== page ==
Stakeholders Fear USMCA Will Thwart Biosimilars

Earlier this month, the United States, Mexico, and Canada entered into the  United States–Mexico–Canada Agreement, or USMCA, an updated version of the North American Free Trade Agreement. Since the details of the agreement were released, the pharmaceutical intellectual property portions of the deal have come under scrutiny.
 
Samantha DiGrande
October 09, 2018
Earlier this month, the United States, Mexico, and Canada entered into the United States–Mexico–Canada Agreement, or USMCA, an updated version of the North American Free Trade Agreement (NAFTA). Since the details of the agreement were released, the pharmaceutical intellectual property portions of the deal have come under scrutiny.

Under the newly negotiated deal, US drug companies will be able to sell pharmaceutical products in Canada for 10 years without facing generic or biosimilar competition. This is an increase from the 8 years of exclusivity under NAFTA. 

Jim Keon, president of the Canadian Generic Pharmaceutical Association (CGPA), had concerns about this aspect of the agreement. “The pharmaceutical provisions in USMCA will delay access to competition from biosimilar biologic drugs. Biologic medicines represent the fastest growing cost segment of healthcare spending, and these delays will be costly to patients, business that sponsor employee drug plans, private payers and our industry,” he said.

Keon went on to discuss how the result of the agreement is disappointing for “the vast majority of Canadians who feel access to more affordable prescription medicines is the most important aspect of the negotiations.” Keon cited a recent poll conducted by Morning Consult for the CGPA from September 14-16, 2018, which found that 4 in 5 Canadians feel that it is important that the negotiations do not delay Canadians access to more affordable biologic drugs.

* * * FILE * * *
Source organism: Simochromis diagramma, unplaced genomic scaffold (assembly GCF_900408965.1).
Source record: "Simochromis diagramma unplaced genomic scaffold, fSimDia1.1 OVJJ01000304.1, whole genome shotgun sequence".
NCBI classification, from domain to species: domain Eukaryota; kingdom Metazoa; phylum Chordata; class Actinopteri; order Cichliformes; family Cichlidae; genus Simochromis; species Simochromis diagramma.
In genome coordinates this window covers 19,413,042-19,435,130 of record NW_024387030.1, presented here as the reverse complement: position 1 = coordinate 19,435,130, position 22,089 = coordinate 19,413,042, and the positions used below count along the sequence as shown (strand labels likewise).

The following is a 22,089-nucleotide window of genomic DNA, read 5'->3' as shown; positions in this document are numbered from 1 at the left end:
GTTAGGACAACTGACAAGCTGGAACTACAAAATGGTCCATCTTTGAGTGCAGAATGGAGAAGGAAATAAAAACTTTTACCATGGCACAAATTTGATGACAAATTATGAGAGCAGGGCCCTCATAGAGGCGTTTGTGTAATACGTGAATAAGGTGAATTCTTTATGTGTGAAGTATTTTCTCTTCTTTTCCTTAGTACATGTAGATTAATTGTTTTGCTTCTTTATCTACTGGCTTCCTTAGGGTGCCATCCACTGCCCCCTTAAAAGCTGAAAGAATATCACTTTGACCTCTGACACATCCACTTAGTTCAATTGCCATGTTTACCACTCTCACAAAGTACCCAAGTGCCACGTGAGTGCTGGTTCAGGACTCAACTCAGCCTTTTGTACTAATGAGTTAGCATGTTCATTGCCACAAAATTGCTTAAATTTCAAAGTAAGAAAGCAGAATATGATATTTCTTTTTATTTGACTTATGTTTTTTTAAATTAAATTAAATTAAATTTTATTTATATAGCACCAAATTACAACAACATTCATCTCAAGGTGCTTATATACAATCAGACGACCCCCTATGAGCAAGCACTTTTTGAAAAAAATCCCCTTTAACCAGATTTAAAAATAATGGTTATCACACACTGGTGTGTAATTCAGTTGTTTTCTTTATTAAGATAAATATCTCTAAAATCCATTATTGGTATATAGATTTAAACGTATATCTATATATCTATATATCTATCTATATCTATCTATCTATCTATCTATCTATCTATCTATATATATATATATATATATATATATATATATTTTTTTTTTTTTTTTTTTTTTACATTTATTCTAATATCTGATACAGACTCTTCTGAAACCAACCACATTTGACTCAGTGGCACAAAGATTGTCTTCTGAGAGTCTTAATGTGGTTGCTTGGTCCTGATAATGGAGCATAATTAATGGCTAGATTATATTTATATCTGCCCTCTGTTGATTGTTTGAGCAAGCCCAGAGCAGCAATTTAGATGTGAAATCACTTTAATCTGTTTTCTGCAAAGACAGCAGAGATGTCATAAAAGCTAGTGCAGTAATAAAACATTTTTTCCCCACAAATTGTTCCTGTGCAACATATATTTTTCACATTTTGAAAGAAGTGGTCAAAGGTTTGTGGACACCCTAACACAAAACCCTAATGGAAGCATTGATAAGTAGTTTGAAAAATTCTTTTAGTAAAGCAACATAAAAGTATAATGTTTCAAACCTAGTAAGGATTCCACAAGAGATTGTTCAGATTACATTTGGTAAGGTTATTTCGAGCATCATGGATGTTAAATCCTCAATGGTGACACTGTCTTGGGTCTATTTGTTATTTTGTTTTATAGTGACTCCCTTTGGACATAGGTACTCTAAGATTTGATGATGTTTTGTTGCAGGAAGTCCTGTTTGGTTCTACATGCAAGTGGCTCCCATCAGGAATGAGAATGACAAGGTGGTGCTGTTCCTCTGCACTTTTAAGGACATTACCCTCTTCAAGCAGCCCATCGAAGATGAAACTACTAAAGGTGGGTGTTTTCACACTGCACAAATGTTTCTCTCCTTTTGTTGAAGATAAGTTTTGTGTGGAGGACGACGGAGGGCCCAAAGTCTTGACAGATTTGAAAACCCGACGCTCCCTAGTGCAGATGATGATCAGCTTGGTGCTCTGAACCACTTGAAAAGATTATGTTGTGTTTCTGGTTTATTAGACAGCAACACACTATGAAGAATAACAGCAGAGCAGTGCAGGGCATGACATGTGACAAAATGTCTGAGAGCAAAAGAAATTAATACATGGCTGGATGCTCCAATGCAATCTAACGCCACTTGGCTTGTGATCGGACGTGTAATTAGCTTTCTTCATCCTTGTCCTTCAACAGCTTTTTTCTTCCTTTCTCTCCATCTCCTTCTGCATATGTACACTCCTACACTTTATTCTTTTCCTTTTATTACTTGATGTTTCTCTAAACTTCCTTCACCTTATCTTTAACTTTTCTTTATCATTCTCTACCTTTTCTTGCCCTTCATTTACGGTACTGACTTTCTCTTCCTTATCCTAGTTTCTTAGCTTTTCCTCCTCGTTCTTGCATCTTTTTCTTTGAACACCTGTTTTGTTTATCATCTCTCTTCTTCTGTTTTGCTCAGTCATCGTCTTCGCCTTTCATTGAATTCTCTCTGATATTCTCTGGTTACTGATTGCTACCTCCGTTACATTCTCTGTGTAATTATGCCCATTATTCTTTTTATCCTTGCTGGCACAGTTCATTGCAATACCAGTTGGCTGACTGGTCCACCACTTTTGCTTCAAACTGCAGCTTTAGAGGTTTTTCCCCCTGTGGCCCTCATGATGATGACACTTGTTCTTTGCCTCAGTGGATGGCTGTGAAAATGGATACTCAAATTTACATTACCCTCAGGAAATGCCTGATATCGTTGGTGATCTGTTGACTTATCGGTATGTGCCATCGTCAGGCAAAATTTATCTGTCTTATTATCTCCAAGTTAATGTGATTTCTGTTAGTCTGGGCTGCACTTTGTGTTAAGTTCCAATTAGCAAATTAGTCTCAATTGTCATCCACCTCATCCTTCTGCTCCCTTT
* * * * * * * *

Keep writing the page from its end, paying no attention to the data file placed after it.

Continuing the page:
Conversely, the Pharmaceutical Research and Manufacturers of America (PhRMA) president and CEO Stephen J. Ubl spoke out in support of the agreement and specifically the intellectual property changes.

“The United States–Mexico–Canada Agreement marks a historic point for US trade policy, cementing critical intellectual property protections and other standards that will pave the way for the next generation of treatment and cures.” Ubl described intellectual property as the “lifeblood” of the biopharmaceutical industry and congratulated the Trump administration on the accomplishment of reaching such a “strong trade deal.”

This new agreement will not go into effect immediately. Most of the provisions are not set to begin until 2020 pending signatures from the leaders of the 3 countries and legislative approval.

 

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